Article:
The general problem with Rumsfeld is that everybody wants to know what is the significance of a steady stream of generals denouncing Rumsfeld's botched followthrough on the initial military successes in Iraq, an eighth general in the last two days. These old soldiers have better records than Rummy at leading a big fight. And, nearly alone among the administration's hawks, Rummy at least has a military record so you'd expect the generals had to overcome an extra pang of conscience to speak aginst him. A few on the left dismiss their calls for resigntion as too little too late. And we've had our hopes for his departure dashed before[grep "two years too late"]. March a mile in their boots before you say that. Even O'Reilly has beaten up Kristol on the air about the accountability of the secdef. [now THERE we have a case of too little too late!] We liberals can't take too much joy in this humliation of a man who is incapable of humility. I scoured the conservative blogs for some cogent defense of Rumsfeld and found little more than "Not staying the course signals weakness, admits failure!" This is an idiotic defense beause it amounts to saying we will just keep trying to run with our pants down and hope nobody notices. Palast has the most bruising rationale for Rummy to stay on. But even he doesn't have much of an appreciation for the circumstances of these generals who all got to watch Shinseki twisting slowly in the hot air wafting from Rummy's pentagon. The swiftboating attempts, such as rumors the generals have been paid to talk, are getting lead canoe results. Gelb has a perspective that I find more credible than most.
To understand a moment in history, you need to look at more than the bloody wreck of that moment. It helps to consider the formative experiences of the actors in this moment of history.
These generals have made the defense of their country their life's work. Several of these men have been in battles and manage to sleep with the memory of men they have sent in to battles. Aside from fortitude, intelligence, self discipline and political skills of a good executive, military men raise to the rank of general with years of having internalized a value not so prized in civil society: a feelingof bone-deep fidelity and obligation to the men you fight with and the men who give you orders. I was listening to a segment on NPR's Morning Edition yesterday where they discussed the family discord that arose in families of soldiers dispatched to Iraq, some now going for a third tour: spouses seriously questioning if they were loved or being abandoned. Imagine the character of a man who had dealt with this tug of emotions intermittently throughout of his career? They may speak of it as patriotism but the operation of these reflexes is more short range and most strongly effects their relation to superiors and comrads. I have no romantic ideals about generals. These are men who can plan on the basis of "acceptable losses" but they would never have gotten anywhere if the planning they were responsible for throughout their careers had not worked: planning is what generals do. It is a safe bet that as a professional matter, they despise those who lose through a lack of planning.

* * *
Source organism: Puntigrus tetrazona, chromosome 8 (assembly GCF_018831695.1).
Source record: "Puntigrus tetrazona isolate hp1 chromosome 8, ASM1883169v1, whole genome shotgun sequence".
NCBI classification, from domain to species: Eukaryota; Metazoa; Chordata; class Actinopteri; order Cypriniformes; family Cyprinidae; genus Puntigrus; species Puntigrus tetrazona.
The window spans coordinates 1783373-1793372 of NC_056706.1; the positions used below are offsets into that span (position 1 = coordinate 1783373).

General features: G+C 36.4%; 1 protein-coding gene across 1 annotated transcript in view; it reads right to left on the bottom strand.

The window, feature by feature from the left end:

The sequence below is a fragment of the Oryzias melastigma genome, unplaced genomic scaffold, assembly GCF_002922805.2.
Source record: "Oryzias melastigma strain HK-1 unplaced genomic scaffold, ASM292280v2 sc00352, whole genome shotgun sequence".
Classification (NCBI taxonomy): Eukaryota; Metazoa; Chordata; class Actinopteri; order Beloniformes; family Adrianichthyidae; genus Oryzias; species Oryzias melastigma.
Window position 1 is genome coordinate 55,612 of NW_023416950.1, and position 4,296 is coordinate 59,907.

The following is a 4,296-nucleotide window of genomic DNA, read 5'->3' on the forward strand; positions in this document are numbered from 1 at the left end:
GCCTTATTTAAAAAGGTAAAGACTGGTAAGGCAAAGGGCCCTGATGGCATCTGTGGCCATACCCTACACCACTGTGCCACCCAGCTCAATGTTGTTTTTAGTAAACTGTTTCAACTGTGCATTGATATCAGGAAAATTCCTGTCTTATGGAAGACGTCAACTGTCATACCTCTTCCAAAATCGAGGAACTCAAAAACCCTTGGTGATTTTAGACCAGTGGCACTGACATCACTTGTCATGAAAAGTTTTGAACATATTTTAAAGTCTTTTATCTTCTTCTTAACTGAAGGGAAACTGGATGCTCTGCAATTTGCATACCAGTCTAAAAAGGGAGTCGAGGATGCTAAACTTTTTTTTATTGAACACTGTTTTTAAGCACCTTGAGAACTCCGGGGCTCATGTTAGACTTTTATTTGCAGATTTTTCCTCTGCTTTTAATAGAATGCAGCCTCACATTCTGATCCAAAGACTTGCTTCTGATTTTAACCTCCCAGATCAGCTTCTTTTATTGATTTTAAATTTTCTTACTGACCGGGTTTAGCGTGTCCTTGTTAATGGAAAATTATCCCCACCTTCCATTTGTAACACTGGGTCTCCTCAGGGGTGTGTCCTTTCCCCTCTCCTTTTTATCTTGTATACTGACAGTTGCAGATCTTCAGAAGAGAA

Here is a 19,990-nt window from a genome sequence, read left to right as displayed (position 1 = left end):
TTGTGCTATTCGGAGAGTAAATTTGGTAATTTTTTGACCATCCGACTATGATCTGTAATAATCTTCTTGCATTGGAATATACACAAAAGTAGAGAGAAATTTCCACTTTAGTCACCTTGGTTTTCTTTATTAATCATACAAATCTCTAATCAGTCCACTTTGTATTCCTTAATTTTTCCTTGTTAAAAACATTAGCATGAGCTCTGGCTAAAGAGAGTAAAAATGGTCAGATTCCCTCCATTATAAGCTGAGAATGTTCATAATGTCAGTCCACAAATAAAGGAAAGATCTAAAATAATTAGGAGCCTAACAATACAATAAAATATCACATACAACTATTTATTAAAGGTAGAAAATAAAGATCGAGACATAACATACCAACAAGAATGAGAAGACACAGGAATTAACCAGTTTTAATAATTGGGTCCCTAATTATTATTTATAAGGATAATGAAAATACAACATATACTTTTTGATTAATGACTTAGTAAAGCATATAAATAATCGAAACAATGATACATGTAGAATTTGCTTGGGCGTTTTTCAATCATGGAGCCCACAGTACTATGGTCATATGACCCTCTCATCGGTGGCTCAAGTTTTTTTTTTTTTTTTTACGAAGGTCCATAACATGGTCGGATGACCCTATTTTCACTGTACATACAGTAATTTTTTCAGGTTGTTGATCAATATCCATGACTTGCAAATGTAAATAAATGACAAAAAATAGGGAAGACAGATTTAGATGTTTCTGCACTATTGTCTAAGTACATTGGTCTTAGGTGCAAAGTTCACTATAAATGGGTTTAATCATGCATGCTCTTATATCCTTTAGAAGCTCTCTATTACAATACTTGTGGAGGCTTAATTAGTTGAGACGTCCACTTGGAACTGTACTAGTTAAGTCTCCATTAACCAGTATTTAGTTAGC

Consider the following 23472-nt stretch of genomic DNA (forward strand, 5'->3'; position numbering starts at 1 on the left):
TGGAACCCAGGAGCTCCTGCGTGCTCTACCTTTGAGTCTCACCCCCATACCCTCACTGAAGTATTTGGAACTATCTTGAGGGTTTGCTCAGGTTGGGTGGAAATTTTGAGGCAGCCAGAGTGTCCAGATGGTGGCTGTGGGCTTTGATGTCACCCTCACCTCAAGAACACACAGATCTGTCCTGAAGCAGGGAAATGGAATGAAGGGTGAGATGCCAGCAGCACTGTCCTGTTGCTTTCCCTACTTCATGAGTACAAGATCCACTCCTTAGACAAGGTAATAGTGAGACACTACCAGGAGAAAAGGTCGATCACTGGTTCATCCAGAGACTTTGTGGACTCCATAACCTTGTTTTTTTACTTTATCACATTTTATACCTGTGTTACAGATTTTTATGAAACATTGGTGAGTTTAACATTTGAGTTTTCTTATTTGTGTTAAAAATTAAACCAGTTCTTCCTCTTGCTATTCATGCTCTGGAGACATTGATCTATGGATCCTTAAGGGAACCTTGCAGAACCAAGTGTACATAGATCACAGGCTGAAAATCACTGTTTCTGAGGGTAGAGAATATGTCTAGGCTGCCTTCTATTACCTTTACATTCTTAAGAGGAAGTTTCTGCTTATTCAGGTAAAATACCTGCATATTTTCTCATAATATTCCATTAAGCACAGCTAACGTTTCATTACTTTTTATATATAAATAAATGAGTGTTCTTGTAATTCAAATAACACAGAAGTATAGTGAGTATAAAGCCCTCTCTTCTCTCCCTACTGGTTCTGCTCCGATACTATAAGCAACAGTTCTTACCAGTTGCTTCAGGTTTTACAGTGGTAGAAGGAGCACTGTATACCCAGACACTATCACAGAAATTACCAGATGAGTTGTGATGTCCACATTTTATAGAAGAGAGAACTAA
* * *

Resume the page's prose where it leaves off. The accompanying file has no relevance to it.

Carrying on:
Such men now speak up. It cannot have been easy for them to break ranks even if they consider the facts of the matter compelling about Rummy: in the culture of the military, you eat your complaints quietly and bad mouthing the brass is bad form and seldom done when sober. When you put yourself in the boots of these men and realize just who is talking, you might even ask why did they speak up? They have retired, relaxing the bond of obedience but they cannot as easily escape the bond of fidelity to their former peers and subordinates. I suspect one thing that pries open those pursed lips is their allegiance to those who fight on, overexposed to danger because Rumsfeld and his ideologues tossed out years of planning the military had made for stabilizing the captured territory. You don't have to agree with the original plans to appreciate the motives here.
Those of liberal stripe who always opposed the war in Iraq can't take too much comfort in a few good men calling Rummy on his bullshit mismanagement: The war these gentlemen would have fought would have been more successful but still, it would have been a war. Their dissent is not our dissent. Our dissent rises from roots that say most wars are wasteful exerciseses entred into for dumb reasons. Our dissent recognized early that Rumsfeld was a cold, arrogant man who should not be entrusted with a capacity to get tens of thousands of people killed because his character flaws precluded reckoning war plans in human terms. The secretary of defense has a vision thing: robots and computer networks and instant dataflows up from sensors and down from commmanders. The generals labored under the secdef's desktop war to transform the military. The generals have a provison thing: you provide adequate troop strength and overwhelming firepower advantages, you secure your supply lines and most of all, you provide for the peace or the war is never over.
The about face of commentators like Andrew Sullivan [who lists a few other conservatives that he now joins in this belated rethinking] is NOT what the generals have engaged in. While it may be a source of glee to watch a neocon ideologue and a rightwing gasbag fight over the crumbs of an historical trend they were heralding only a year ago, we who never bought the lies and rationales should pause to think and curb our delight at the emerging disillusion of senior military commanders. A military career that includes combat leaves one with few illusions one hasn't willed upon himself. What we witness here is more in the nature of dissolution. The faithfulness of these officers no longer sufficing to bind them to a rotting enterprise, the facade of unity is crumbling. It is a sad thing. And our enemies have already read the signal.